Cognitive/Communication

Although the Adult population is referenced here, Speech Therapy Enterprises LLC also services the pediatric population for cognitive/communication disorders.

ADULTS: Cognitive-Communication Guidelines for Referral to Speech-Language Pathologists (SLPs)

REFERENCE: Adult Cognitive Communication Referral Guidelines BY ASHA

Most Common Etiologies:
• Alzheimer’s disease
• Brain tumors
• Stroke
• Traumatic brain injury (TBI)

Related Terms:
Abstract information, anosognosia, attention, cognitive rehabilitation, community reentry, concrete information, emotional lability, executive functioning, external stimuli, eye contact, impulsivity, memory, perseveration, pragmatics, redundant responses, social communication, tangential responses, verbose responses

Potential Consequences:
• Reduced awareness and ability to initiate and effectively communicate needs
• Reduced awareness of impairment and its degree (i.e., loss of ability to assess one’s own communication effectiveness)
• Reduced memory, judgment, and ability to initiate and effectively exchange routine information
• Difficulty performing personal lifestyle management activities effectively (e.g., pay bills)
• Reduced ability to anticipate potential consequences, with reasonable judgment and problem solving
• Reduced social communication skills and/or ability to manage emotions, often causing loss of relationships
• Disruption of ability to fulfill educational or vocational roles, including potential loss of employment
• Risk for injury because of inability to communicate in an emergency and/or anticipate the consequences of own actions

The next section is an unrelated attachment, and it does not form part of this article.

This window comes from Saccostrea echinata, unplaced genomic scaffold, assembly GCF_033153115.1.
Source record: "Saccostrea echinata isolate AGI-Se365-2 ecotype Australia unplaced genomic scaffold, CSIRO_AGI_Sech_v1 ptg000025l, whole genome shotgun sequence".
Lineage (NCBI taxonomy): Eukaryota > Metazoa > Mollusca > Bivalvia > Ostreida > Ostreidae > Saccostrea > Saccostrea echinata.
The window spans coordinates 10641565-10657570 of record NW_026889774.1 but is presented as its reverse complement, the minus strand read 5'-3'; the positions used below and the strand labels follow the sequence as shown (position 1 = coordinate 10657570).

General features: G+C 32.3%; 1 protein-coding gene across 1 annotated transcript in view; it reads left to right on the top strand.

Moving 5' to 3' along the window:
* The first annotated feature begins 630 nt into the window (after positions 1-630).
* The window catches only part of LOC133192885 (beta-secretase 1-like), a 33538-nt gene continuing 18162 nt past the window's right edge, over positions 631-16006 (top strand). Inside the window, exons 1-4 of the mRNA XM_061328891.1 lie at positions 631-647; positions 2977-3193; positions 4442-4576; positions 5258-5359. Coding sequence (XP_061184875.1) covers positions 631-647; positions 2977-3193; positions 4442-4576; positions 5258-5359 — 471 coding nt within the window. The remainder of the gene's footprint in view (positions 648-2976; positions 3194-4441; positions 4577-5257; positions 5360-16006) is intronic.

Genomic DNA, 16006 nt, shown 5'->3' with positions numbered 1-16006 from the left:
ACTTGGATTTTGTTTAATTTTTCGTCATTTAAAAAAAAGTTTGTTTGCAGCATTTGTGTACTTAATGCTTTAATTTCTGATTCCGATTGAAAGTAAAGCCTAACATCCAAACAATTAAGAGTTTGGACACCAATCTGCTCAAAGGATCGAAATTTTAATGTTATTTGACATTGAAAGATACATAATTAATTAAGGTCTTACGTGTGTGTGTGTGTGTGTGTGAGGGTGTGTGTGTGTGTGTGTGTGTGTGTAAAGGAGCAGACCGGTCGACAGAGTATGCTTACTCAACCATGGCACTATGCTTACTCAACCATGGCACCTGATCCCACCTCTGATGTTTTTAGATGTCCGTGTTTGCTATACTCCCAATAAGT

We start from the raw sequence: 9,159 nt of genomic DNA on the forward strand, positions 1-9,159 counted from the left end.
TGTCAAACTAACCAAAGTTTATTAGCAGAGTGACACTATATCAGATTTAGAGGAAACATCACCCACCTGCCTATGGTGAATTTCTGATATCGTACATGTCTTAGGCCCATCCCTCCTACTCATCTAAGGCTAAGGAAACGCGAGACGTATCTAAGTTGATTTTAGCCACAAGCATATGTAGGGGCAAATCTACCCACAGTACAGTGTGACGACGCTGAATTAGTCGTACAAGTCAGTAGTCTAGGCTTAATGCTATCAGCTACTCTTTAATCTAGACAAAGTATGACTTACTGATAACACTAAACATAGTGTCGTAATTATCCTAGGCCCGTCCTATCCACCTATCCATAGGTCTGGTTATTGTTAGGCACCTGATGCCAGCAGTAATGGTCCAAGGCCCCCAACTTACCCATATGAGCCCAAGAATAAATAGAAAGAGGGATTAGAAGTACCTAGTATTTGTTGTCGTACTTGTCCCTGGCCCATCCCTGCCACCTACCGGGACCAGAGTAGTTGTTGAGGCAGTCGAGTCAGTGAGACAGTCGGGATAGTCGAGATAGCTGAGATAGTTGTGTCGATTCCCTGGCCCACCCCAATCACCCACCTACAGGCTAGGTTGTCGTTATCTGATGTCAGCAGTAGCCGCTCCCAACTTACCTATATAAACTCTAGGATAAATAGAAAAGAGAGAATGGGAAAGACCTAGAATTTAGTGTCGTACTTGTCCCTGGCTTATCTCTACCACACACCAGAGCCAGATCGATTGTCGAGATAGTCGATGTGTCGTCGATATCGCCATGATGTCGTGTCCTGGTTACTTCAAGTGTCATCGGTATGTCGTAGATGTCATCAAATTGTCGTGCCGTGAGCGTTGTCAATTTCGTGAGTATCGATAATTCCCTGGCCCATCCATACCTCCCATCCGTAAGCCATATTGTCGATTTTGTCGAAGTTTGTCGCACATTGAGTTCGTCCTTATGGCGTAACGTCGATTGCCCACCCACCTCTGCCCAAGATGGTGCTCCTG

BEHAVIORS THAT SHOULD TRIGGER AN SLP REFERRAL:

Difficulty functioning independently due to
• lack of or atypical responsiveness to all external stimuli
– may open eyes, suck, and/or yawn
• inability to attend to others
• extremely impaired attention and memory with impulsivity
• severely limited communication
– lack of purposeful speech
– difficulty responding to and/or saying name
– difficulty expressing basic needs to others using simple words and/or gestures (such as yes or no, or head nod)
– difficulty saying greetings (such as “hi” and “bye”)
• difficulty remembering spouse/caregiver’s name
• difficulty counting to 10
• agitation when needs are not met

• limited eye contact
• limited social behaviors (such as expressions of courtesy and common facial expressions)
• moderately limited communication
– difficulty paying attention while speaking (i.e., does not complete sentences or loses train of thought)
– difficulty responding appropriately to message of other individual (i.e., delayed, perseverative, or off-topic responses, including inappropriate words)
– limited ability to provide biographical information
– difficulty understanding abstract information; very concrete responses
• problems anticipating consequences of own actions
• poor organization, with limited problem solving and judgment

Difficulty managing home or maintaining job or business due to problems
• making, following, and modifying plans as needed
• planning and completing necessary daily activities
• following directions
• comprehending or applying abstract written information
• analyzing personal and/or business problems, identifying and applying solutions
• assessing own strengths and weaknesses, developing effective plans to improve weaknesses
• managing multiple responsibilities simultaneously
• managing emotions (especially anxiety, frustration, or anger) related to performance difficulties
• making, following, and modifying plans as needed
• understanding and managing personal legal or financial matters (i.e., taxes, buying or refinancing a home, etc.)
• effectively communicating with colleagues and/or customers, especially initiating effective responses, interpreting combined verbal and nonverbal responses during conversations to determine strategic communication action, and modifying response when feedback indicates it has not been successful